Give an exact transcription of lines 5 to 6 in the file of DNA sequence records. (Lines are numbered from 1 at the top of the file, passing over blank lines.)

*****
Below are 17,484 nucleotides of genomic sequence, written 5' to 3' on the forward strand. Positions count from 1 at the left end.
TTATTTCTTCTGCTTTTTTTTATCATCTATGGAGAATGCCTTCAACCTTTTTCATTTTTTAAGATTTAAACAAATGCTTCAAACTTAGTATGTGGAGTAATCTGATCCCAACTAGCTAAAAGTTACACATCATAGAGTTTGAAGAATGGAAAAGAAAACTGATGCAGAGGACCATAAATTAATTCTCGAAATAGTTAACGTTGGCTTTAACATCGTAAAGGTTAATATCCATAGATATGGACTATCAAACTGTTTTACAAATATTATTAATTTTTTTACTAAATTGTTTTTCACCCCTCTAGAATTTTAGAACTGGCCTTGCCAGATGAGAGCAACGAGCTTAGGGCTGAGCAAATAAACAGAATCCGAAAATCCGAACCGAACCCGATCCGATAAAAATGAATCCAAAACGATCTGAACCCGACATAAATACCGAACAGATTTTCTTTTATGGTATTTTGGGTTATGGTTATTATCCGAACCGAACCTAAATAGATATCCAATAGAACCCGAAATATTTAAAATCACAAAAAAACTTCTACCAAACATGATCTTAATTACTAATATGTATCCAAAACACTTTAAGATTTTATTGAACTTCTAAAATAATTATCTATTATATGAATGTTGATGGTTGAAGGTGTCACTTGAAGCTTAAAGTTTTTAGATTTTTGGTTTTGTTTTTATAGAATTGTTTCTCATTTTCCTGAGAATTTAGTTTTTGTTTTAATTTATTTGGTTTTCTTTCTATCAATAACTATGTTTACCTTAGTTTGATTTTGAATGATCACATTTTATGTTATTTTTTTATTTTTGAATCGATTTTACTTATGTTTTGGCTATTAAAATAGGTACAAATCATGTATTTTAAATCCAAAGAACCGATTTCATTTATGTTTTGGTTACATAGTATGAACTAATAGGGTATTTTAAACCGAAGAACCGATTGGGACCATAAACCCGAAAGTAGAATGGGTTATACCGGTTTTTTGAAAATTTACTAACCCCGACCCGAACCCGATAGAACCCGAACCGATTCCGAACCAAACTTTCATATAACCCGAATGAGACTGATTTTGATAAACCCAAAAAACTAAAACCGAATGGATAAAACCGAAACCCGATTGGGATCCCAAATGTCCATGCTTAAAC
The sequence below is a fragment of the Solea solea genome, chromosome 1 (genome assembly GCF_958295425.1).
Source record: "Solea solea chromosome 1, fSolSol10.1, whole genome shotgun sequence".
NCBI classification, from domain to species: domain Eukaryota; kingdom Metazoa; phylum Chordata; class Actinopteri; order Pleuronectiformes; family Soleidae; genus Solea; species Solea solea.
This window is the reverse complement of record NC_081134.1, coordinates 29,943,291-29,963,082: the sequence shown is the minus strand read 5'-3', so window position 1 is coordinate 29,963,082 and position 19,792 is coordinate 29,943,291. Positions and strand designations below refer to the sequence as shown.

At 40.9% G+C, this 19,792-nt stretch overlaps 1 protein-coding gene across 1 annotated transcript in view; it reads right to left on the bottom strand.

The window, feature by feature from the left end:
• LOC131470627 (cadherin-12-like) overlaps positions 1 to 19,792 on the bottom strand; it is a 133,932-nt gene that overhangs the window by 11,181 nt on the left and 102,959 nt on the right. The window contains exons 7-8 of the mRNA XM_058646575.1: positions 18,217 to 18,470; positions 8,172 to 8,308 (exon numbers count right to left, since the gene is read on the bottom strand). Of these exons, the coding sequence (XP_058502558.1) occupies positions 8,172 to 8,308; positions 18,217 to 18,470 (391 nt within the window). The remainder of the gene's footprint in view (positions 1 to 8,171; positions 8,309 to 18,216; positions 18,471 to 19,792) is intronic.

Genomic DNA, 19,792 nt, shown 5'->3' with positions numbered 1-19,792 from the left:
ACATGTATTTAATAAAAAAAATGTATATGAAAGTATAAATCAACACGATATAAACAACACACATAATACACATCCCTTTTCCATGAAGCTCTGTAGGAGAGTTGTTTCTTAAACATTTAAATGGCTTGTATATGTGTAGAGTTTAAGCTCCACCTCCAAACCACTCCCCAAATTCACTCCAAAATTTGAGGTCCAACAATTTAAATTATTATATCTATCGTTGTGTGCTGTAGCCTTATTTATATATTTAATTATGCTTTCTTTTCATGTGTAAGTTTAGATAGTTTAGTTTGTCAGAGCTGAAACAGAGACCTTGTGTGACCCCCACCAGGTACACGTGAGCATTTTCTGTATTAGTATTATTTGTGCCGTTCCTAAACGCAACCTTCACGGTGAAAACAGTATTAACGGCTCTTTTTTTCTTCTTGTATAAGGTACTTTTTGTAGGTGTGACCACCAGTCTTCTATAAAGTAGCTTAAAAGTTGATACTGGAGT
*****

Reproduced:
NCBI classification, from domain to species: domain Eukaryota; kingdom Metazoa; phylum Chordata; class Actinopteri; order Pleuronectiformes; family Soleidae; genus Solea; species Solea solea.
This window is the reverse complement of record NC_081134.1, coordinates 29,943,291-29,963,082: the sequence shown is the minus strand read 5'-3', so window position 1 is coordinate 29,963,082 and position 19,792 is coordinate 29,943,291. Positions and strand designations below refer to the sequence as shown.